Over the years, finding ways to organically integrate edtech into PE classes has been a struggle. There are apps kids can use with their phones, but accessibility is still an issue as we cannot require all students to enable location services and other settings. This past year, I collaborated with my friend and colleague Sara Vega (legendary PE Teacher and Soccer Coach) on a way to use Google Classroom to help track fitness. We came up with the idea of building a "Class Shell" full of template posts that she would reuse each time she wanted students to check in and record some fitness data.
A "Class Shell" does not have students enrolled. It is a Google Classroom with assignment templates. Each teacher only needs to reuse the template posts in their Google Classrooms that contain students. Below are some screenshots of our PE Fitness Activity Shell. We built three categories: BMI, Cardiovascular Fitness, Flexibility and Muscular Strength.
Notice the "X's". Those are place markers for dates. Each post is a Google Classroom Question where students will enter a number of reps or time for the respective fitness activities.
In this system, after building the templates in the Shell, teachers will open their Google Classrooms that contain students and Reuse post.
Next, choose the template to reuse.
With the reused template post, change out the "X's" for the corresponding date of the post.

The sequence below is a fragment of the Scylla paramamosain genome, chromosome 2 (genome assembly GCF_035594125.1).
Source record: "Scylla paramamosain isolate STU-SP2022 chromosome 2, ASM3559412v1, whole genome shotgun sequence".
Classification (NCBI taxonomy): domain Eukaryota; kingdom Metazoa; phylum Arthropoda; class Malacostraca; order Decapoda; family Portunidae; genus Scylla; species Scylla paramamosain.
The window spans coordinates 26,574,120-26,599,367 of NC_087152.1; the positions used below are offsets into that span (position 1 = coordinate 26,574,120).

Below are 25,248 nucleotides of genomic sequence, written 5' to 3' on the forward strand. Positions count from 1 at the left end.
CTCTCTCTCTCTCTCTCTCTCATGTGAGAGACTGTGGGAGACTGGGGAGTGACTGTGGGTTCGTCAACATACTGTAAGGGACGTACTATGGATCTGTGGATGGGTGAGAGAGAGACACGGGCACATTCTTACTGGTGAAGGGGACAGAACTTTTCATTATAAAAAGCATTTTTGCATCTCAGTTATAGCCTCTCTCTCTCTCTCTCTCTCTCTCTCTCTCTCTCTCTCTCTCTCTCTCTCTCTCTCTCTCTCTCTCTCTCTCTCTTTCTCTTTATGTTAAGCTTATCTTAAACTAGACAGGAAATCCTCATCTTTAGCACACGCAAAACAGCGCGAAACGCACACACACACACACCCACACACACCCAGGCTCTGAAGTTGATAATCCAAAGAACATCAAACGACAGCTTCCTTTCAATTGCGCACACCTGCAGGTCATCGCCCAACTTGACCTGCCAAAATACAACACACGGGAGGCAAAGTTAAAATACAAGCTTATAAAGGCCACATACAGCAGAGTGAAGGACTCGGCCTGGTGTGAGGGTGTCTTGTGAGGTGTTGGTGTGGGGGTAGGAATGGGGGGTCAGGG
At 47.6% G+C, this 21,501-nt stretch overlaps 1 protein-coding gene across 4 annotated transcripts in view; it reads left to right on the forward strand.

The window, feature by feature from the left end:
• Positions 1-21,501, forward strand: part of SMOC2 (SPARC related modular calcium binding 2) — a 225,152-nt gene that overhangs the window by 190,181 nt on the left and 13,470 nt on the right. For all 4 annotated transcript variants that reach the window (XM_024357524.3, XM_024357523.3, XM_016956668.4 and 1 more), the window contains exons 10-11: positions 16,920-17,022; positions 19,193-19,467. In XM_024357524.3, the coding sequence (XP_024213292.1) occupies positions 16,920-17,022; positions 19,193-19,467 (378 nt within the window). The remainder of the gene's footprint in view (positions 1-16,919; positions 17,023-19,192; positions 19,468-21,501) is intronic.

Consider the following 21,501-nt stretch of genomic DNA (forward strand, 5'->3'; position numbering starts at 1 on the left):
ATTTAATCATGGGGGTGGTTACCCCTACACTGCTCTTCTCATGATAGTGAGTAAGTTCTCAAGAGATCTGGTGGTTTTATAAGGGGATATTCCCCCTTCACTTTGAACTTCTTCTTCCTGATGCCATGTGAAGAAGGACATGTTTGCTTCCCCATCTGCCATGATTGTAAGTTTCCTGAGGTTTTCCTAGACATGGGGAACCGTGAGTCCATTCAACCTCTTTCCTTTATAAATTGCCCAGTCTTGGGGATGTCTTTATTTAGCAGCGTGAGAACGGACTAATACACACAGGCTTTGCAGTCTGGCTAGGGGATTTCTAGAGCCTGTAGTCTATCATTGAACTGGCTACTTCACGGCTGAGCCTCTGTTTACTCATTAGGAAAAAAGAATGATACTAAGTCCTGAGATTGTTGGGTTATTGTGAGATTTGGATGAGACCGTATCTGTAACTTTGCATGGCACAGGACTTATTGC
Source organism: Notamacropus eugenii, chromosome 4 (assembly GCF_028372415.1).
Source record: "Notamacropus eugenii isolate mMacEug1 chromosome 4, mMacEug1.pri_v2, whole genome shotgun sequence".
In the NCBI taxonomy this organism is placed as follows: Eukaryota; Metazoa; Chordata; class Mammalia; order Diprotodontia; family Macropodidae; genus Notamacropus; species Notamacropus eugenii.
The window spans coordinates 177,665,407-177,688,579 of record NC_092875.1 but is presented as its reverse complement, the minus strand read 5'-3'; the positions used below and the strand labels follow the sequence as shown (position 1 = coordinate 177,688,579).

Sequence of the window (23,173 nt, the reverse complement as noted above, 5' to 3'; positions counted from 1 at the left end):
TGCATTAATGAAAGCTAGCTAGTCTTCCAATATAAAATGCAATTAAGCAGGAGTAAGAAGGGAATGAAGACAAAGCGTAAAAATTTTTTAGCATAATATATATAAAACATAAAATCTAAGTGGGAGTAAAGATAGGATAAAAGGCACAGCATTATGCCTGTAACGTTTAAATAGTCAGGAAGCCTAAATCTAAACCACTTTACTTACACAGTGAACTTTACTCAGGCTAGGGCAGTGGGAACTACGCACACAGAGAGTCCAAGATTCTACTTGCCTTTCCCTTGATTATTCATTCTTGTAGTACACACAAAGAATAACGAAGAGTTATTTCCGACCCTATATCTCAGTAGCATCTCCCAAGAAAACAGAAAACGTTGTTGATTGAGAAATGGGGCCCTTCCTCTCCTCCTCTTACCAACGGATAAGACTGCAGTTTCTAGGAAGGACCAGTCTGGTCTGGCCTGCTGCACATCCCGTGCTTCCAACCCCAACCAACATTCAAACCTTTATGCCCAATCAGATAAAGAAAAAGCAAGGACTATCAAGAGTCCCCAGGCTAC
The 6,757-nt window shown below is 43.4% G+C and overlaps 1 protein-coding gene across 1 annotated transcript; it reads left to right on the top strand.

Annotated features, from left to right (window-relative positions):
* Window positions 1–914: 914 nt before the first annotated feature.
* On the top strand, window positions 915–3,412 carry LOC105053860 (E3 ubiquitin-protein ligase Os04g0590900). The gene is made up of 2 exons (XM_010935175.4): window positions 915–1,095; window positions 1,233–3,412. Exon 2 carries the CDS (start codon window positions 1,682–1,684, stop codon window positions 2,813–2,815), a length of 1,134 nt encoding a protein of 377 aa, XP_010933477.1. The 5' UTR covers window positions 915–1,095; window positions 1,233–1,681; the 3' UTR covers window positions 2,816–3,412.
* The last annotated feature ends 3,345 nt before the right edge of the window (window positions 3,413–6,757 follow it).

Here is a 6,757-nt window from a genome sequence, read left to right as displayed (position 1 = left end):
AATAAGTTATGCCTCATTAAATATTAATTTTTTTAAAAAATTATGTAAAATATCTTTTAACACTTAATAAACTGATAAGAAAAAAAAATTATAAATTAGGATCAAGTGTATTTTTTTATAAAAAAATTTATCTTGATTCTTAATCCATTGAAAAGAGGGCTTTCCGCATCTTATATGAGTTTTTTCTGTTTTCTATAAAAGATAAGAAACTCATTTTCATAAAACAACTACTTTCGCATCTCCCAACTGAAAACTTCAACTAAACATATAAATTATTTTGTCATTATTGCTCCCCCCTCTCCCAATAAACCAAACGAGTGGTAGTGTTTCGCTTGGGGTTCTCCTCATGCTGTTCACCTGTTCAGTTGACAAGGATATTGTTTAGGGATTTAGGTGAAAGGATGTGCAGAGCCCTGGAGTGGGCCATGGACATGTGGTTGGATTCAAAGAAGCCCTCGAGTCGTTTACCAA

Because the instructions are always the same, there is no need to change the instructions. Add your point value, set due date and topic, and click Ask.
For students, it may be easier for them to log their fitness reps or times using their phones. When in the gym or on the track, a computer, tablet or Chromebook could be problematic, but not impossible. Below is a screenshot of what it looks like on the student side using the Google Classroom mobile app.
In this example, the student entered an astounding 157 push-ups.
On the teacher's end, like with any Google Classroom assignment, you can see the students who have turned in and not turned in in real time.
When you open the assignment, you will see at a glance the students who've turned in their reps/times and quickly give them credit or points.
For students to monitor their progress, they can easily go back into Google Classroom, open previous submissions and see how they've grown from week to week or month to month. This system is obviously not as accurate as a fitness tracker app, but a simple, easy way to help students monitor fitness using a free tool in which they are already familiar. How might you use this hack or with which PE teachers might you share this idea? If you have any feedback or suggestions on how to improve this, please let me know.
If you have any questions and would like a follow up, contact me via Gmail or Chat at firstname.lastname@example.org. My book, The Complete EdTech Coach: An Organic Approach to Digital Learning, co-authored with my wife Katherine Goyette is now available on Amazon. Click here to purchase. It is published by Dave Burgess Publishing. Be sure to follow the hashtag #OrganicEdTech and #CVTechTalk for updates.